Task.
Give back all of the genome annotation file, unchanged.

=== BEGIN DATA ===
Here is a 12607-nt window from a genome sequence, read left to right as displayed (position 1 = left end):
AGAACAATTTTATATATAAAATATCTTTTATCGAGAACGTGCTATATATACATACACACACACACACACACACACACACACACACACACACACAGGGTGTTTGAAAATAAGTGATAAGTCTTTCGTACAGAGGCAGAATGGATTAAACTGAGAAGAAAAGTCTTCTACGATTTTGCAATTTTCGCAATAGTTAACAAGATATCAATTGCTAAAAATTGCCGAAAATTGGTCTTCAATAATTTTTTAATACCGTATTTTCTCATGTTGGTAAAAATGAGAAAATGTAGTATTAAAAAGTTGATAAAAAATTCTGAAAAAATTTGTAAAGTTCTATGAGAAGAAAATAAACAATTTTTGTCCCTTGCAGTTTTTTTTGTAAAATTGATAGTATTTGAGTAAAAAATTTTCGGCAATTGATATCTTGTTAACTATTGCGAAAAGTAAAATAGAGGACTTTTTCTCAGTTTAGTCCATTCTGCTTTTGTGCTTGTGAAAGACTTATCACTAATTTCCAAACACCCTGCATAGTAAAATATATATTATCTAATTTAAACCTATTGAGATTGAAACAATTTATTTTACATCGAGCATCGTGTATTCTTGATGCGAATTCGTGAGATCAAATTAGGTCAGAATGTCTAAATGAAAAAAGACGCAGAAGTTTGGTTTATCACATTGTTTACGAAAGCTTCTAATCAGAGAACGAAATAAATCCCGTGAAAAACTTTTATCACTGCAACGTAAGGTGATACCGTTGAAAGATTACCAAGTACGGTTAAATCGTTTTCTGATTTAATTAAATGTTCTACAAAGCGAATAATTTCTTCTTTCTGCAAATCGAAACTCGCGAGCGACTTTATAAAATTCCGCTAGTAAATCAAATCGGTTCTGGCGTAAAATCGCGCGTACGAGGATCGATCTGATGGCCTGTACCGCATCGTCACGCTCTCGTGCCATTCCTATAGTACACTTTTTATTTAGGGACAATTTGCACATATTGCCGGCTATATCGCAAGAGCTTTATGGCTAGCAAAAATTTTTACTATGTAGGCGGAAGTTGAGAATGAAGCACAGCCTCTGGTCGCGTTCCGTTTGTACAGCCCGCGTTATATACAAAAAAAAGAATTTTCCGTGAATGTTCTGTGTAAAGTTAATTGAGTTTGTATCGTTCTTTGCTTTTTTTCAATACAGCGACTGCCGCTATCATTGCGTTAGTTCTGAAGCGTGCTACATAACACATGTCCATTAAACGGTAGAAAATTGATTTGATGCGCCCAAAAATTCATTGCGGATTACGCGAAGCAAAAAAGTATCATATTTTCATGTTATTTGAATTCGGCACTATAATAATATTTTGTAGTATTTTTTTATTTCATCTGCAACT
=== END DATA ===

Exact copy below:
Here is a 12607-nt window from a genome sequence, read left to right as displayed (position 1 = left end):
AGAACAATTTTATATATAAAATATCTTTTATCGAGAACGTGCTATATATACATACACACACACACACACACACACACACACACACACACACACAGGGTGTTTGAAAATAAGTGATAAGTCTTTCGTACAGAGGCAGAATGGATTAAACTGAGAAGAAAAGTCTTCTACGATTTTGCAATTTTCGCAATAGTTAACAAGATATCAATTGCTAAAAATTGCCGAAAATTGGTCTTCAATAATTTTTTAATACCGTATTTTCTCATGTTGGTAAAAATGAGAAAATGTAGTATTAAAAAGTTGATAAAAAATTCTGAAAAAATTTGTAAAGTTCTATGAGAAGAAAATAAACAATTTTTGTCCCTTGCAGTTTTTTTTGTAAAATTGATAGTATTTGAGTAAAAAATTTTCGGCAATTGATATCTTGTTAACTATTGCGAAAAGTAAAATAGAGGACTTTTTCTCAGTTTAGTCCATTCTGCTTTTGTGCTTGTGAAAGACTTATCACTAATTTCCAAACACCCTGCATAGTAAAATATATATTATCTAATTTAAACCTATTGAGATTGAAACAATTTATTTTACATCGAGCATCGTGTATTCTTGATGCGAATTCGTGAGATCAAATTAGGTCAGAATGTCTAAATGAAAAAAGACGCAGAAGTTTGGTTTATCACATTGTTTACGAAAGCTTCTAATCAGAGAACGAAATAAATCCCGTGAAAAACTTTTATCACTGCAACGTAAGGTGATACCGTTGAAAGATTACCAAGTACGGTTAAATCGTTTTCTGATTTAATTAAATGTTCTACAAAGCGAATAATTTCTTCTTTCTGCAAATCGAAACTCGCGAGCGACTTTATAAAATTCCGCTAGTAAATCAAATCGGTTCTGGCGTAAAATCGCGCGTACGAGGATCGATCTGATGGCCTGTACCGCATCGTCACGCTCTCGTGCCATTCCTATAGTACACTTTTTATTTAGGGACAATTTGCACATATTGCCGGCTATATCGCAAGAGCTTTATGGCTAGCAAAAATTTTTACTATGTAGGCGGAAGTTGAGAATGAAGCACAGCCTCTGGTCGCGTTCCGTTTGTACAGCCCGCGTTATATACAAAAAAAAGAATTTTCCGTGAATGTTCTGTGTAAAGTTAATTGAGTTTGTATCGTTCTTTGCTTTTTTTCAATACAGCGACTGCCGCTATCATTGCGTTAGTTCTGAAGCGTGCTACATAACACATGTCCATTAAACGGTAGAAAATTGATTTGATGCGCCCAAAAATTCATTGCGGATTACGCGAAGCAAAAAAGTATCATATTTTCATGTTATTTGAATTCGGCACTATAATAATATTTTGTAGTATTTTTTTATTTCATCTGCAACT